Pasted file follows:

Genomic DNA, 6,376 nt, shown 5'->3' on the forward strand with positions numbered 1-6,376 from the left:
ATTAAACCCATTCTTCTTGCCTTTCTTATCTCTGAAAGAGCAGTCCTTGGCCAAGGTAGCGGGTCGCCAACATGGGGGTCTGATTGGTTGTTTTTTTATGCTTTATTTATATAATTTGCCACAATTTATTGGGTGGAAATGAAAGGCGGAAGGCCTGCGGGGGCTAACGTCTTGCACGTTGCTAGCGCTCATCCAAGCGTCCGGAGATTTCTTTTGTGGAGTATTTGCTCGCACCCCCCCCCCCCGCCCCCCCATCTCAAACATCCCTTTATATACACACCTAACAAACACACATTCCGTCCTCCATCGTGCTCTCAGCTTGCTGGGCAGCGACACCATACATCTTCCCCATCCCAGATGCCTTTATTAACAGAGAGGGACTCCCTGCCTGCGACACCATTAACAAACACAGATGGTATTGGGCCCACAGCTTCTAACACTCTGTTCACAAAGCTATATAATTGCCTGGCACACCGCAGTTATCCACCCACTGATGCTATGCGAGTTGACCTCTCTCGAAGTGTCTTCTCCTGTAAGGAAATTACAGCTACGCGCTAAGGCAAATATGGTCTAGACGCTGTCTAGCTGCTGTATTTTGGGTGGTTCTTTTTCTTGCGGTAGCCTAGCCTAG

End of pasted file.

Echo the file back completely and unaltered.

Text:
Genomic DNA, 6,376 nt, shown 5'->3' on the forward strand with positions numbered 1-6,376 from the left:
ATTAAACCCATTCTTCTTGCCTTTCTTATCTCTGAAAGAGCAGTCCTTGGCCAAGGTAGCGGGTCGCCAACATGGGGGTCTGATTGGTTGTTTTTTTATGCTTTATTTATATAATTTGCCACAATTTATTGGGTGGAAATGAAAGGCGGAAGGCCTGCGGGGGCTAACGTCTTGCACGTTGCTAGCGCTCATCCAAGCGTCCGGAGATTTCTTTTGTGGAGTATTTGCTCGCACCCCCCCCCCCCGCCCCCCCATCTCAAACATCCCTTTATATACACACCTAACAAACACACATTCCGTCCTCCATCGTGCTCTCAGCTTGCTGGGCAGCGACACCATACATCTTCCCCATCCCAGATGCCTTTATTAACAGAGAGGGACTCCCTGCCTGCGACACCATTAACAAACACAGATGGTATTGGGCCCACAGCTTCTAACACTCTGTTCACAAAGCTATATAATTGCCTGGCACACCGCAGTTATCCACCCACTGATGCTATGCGAGTTGACCTCTCTCGAAGTGTCTTCTCCTGTAAGGAAATTACAGCTACGCGCTAAGGCAAATATGGTCTAGACGCTGTCTAGCTGCTGTATTTTGGGTGGTTCTTTTTCTTGCGGTAGCCTAGCCTAG